Unlike Orpen, the artists I study in eighteenth-century France, as well as Rubens, Hobein and all portrait painters before the invention of photography, were unburdened by the existential questions of representation: obtaining a good likeness was unselfconsciously a clear and specific target – indeed disputes about their success filled the Châtelet and are a rich source of information about obscure painters who had fallen out with their clients and better established ones called in to provide expert testimony. (The conventional phrase “capturing a likeness” distracts from a more serious, Barthesian point: in a successful portrait, it is the sitter who captures the viewer.)

But that of course is a very incomplete prescription for recreating works that to modern eyes are dominated by conventions. What happened in dix-huitième France was that artists sought a formula for creating the arresting portrait, and confused it with the pursuit of the exquisite (where the special delicacy and unique surface texture of pastel offered a particular route to distinction). Excellence and the exquisite can and do overlap, in the finest works of La Tour or Perronneau; but they are not synonymous. The pursuit of the exquisite was legitimised by Bernard Mandeville’s Fable of the Bees, whose publication in France in 1740 was taken as a justification for a short century’s display of conspicuous consumption, of the douceur de vivre or the obscene displays of luxe insolent that brought about a Revolution. We have been embarrassed about them ever since (as I discuss in Rococo and rejection) – with the exception of the end of the nineteenth century, when there was a brief return to the values of the heady days of the Ancien Régime before the world was again returned to sobriety by war.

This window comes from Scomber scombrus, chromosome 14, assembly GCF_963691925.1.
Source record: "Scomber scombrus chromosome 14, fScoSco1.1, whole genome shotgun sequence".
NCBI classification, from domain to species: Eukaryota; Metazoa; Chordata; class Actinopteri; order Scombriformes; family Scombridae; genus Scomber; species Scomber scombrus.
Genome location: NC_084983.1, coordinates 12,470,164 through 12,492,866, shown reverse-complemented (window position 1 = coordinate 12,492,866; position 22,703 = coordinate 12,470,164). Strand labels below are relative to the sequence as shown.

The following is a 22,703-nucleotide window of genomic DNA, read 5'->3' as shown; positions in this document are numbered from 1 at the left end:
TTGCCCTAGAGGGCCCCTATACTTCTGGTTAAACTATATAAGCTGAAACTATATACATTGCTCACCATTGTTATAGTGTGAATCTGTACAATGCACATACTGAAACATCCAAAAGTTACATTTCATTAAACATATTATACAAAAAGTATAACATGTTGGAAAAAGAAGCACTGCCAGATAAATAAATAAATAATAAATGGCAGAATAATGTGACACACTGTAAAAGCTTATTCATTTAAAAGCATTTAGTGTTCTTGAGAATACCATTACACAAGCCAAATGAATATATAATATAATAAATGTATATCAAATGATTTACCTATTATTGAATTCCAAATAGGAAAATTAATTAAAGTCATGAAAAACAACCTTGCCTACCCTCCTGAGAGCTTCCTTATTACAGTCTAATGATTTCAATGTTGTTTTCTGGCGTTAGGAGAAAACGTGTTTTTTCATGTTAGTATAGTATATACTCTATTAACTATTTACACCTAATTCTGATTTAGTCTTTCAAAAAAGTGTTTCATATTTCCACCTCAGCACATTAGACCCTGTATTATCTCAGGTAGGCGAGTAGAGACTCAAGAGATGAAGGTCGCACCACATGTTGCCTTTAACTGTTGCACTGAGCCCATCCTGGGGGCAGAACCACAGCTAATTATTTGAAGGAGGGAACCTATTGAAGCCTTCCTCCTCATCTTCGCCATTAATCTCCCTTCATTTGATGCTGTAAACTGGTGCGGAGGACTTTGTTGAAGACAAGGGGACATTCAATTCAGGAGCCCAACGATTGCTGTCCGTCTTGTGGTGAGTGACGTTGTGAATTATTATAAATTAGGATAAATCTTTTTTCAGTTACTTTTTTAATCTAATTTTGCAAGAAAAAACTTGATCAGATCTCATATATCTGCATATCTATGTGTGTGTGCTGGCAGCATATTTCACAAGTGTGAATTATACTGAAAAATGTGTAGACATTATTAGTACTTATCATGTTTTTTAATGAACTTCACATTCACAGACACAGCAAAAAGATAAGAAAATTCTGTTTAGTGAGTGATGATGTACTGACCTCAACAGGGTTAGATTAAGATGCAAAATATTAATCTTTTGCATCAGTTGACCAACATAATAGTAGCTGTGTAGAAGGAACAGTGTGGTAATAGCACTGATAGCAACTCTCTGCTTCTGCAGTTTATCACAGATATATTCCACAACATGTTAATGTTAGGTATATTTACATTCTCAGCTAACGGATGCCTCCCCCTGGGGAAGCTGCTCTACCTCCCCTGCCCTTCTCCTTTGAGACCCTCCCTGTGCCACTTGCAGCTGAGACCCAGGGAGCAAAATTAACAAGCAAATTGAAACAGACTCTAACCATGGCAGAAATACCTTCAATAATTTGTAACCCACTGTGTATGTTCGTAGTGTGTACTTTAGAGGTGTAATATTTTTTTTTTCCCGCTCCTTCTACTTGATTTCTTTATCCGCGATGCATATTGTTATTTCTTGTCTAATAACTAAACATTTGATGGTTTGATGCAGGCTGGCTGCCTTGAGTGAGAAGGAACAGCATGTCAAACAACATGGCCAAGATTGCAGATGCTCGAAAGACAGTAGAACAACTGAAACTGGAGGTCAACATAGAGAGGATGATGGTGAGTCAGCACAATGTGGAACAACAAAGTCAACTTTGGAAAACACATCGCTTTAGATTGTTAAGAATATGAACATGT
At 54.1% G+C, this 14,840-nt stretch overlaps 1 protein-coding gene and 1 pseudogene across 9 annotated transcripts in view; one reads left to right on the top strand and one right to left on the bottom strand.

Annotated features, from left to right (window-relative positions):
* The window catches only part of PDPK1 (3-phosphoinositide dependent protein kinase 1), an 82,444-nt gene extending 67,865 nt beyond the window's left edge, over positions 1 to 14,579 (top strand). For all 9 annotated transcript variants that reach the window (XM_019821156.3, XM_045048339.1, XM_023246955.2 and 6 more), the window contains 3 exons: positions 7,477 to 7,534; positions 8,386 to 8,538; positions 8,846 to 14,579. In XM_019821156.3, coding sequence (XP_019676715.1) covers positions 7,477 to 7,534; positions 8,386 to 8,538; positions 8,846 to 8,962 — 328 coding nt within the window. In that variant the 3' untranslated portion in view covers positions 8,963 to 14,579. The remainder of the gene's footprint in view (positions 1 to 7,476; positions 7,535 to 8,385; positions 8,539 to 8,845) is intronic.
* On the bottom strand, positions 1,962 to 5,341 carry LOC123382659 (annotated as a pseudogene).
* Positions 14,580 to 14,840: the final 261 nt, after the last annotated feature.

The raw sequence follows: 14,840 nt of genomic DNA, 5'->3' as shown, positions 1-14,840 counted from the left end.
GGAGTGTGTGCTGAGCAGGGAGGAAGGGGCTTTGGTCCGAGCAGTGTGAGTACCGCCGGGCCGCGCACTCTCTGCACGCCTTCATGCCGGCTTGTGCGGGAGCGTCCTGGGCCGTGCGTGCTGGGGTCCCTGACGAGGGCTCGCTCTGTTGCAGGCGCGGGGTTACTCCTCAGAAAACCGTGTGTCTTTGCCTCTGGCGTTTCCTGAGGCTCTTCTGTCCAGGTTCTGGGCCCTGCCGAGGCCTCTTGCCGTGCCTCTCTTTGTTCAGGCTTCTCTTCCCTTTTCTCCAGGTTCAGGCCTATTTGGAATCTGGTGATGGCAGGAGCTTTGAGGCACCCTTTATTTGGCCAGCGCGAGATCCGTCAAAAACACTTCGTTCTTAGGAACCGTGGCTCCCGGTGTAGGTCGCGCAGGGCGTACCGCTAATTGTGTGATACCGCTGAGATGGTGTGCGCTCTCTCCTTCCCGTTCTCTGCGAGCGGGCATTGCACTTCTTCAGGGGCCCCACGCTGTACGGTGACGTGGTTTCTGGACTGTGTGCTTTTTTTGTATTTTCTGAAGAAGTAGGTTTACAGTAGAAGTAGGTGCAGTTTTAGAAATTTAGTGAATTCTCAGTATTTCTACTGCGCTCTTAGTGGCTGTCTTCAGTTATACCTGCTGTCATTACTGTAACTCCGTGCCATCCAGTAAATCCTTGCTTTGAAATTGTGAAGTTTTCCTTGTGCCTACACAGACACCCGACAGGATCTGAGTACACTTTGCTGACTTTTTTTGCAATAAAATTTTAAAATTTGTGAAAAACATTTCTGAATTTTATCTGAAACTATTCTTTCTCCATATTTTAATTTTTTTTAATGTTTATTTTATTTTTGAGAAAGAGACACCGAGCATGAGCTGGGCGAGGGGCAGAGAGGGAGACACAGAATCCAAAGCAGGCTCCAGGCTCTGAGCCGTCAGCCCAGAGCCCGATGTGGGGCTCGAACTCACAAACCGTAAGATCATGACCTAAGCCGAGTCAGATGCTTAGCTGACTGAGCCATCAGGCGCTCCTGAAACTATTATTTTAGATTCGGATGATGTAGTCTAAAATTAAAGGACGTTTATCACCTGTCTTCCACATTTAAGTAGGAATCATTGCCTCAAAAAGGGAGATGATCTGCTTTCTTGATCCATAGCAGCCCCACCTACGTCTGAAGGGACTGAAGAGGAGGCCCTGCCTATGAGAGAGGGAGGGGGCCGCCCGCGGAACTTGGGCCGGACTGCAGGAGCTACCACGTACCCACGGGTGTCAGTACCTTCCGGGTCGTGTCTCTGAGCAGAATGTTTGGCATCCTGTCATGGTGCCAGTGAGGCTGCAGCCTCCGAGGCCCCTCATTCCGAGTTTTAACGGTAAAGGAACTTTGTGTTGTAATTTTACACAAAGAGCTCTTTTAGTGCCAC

I have taken you a long, long way from the mud and gore of the Somme. But now we are back again, with another unforeseen casualty of that war. Pathos is not enough (any more than patriotism, in Nurse Cavell’s words of which Brian Sewell movingly reminds us). But nor is the exquisite a certain formula for the production of great works of art.


From → Art history